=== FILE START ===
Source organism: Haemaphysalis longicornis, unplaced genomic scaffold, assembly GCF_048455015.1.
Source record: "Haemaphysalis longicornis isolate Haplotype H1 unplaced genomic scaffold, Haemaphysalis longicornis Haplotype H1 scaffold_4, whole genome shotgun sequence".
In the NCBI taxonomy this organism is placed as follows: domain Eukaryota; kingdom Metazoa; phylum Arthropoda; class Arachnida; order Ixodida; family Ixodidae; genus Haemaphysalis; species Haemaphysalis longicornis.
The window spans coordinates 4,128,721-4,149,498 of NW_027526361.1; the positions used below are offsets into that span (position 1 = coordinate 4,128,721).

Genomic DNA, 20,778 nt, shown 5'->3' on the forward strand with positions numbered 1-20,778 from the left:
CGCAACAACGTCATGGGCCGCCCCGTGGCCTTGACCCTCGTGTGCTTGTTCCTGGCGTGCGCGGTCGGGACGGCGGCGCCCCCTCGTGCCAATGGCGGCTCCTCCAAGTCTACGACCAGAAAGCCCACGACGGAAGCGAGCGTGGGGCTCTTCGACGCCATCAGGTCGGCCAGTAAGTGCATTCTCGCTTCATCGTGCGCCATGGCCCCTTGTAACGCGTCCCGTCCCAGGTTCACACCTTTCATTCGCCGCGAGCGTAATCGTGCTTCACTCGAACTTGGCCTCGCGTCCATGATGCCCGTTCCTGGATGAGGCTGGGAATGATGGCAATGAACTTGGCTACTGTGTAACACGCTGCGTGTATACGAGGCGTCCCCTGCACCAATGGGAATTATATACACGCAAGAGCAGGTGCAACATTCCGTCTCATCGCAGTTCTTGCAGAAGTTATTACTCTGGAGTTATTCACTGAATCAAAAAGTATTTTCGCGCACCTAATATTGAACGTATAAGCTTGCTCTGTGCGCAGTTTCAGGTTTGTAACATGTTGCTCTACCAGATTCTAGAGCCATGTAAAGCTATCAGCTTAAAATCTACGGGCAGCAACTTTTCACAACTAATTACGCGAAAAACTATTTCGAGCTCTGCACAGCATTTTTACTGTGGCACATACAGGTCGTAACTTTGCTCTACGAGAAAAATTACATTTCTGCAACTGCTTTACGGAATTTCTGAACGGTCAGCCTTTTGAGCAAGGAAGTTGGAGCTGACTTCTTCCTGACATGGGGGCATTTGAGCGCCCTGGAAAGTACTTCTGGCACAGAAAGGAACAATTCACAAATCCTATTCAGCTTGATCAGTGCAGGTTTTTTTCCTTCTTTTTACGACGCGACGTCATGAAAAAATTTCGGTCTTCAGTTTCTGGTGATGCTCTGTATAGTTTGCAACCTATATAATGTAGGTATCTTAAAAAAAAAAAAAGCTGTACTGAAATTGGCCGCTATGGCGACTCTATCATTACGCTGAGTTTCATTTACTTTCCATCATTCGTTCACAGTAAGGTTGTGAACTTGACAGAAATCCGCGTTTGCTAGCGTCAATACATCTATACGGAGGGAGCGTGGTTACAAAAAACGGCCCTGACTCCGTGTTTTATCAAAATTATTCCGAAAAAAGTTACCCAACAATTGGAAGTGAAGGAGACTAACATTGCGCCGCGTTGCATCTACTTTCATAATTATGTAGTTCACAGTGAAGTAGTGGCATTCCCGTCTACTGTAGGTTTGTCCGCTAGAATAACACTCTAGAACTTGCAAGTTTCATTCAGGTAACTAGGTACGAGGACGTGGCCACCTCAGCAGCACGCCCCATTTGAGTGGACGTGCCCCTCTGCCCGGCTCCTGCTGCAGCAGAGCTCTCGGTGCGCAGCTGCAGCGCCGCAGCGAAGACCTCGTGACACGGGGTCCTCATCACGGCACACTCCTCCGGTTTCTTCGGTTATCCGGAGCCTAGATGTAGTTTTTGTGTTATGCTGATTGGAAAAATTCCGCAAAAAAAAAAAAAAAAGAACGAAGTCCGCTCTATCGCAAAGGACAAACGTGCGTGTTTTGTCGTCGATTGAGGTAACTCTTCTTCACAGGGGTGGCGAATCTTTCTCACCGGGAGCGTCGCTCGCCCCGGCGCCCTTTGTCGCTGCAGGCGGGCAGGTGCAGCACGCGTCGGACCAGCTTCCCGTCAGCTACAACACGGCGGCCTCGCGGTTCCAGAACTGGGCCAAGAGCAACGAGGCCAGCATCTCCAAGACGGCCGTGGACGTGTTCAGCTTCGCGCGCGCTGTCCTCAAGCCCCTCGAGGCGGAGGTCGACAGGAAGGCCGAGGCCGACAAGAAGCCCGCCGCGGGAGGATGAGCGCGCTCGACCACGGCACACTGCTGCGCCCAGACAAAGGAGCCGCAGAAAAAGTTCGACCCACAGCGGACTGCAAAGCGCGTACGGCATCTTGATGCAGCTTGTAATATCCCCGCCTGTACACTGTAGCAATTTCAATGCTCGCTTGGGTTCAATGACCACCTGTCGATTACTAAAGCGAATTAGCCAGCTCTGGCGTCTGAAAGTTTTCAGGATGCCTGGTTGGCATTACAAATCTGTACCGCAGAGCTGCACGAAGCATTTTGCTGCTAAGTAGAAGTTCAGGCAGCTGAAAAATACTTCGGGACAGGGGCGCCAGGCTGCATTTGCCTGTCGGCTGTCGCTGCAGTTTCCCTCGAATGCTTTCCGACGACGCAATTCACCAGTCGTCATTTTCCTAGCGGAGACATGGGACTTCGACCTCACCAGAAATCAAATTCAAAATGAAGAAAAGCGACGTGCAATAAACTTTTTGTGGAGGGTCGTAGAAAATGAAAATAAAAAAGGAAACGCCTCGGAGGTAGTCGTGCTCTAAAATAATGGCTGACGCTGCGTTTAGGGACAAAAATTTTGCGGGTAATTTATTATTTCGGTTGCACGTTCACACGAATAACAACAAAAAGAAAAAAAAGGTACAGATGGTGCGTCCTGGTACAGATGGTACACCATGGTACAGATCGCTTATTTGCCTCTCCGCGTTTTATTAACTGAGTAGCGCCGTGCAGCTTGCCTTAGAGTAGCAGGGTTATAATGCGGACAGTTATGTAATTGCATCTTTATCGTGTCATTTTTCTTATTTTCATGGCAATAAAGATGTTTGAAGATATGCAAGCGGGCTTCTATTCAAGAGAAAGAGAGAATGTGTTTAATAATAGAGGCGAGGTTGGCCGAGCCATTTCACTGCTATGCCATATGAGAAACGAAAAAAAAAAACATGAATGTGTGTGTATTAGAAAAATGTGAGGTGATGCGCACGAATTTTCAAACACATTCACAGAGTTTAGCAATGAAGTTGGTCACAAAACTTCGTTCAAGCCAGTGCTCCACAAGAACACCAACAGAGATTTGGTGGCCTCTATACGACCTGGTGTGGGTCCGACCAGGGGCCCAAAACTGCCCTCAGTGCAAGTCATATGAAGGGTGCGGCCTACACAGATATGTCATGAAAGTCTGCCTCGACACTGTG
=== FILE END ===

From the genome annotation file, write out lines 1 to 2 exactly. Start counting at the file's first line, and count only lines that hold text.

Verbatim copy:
Source organism: Haemaphysalis longicornis, unplaced genomic scaffold, assembly GCF_048455015.1.
Source record: "Haemaphysalis longicornis isolate Haplotype H1 unplaced genomic scaffold, Haemaphysalis longicornis Haplotype H1 scaffold_4, whole genome shotgun sequence".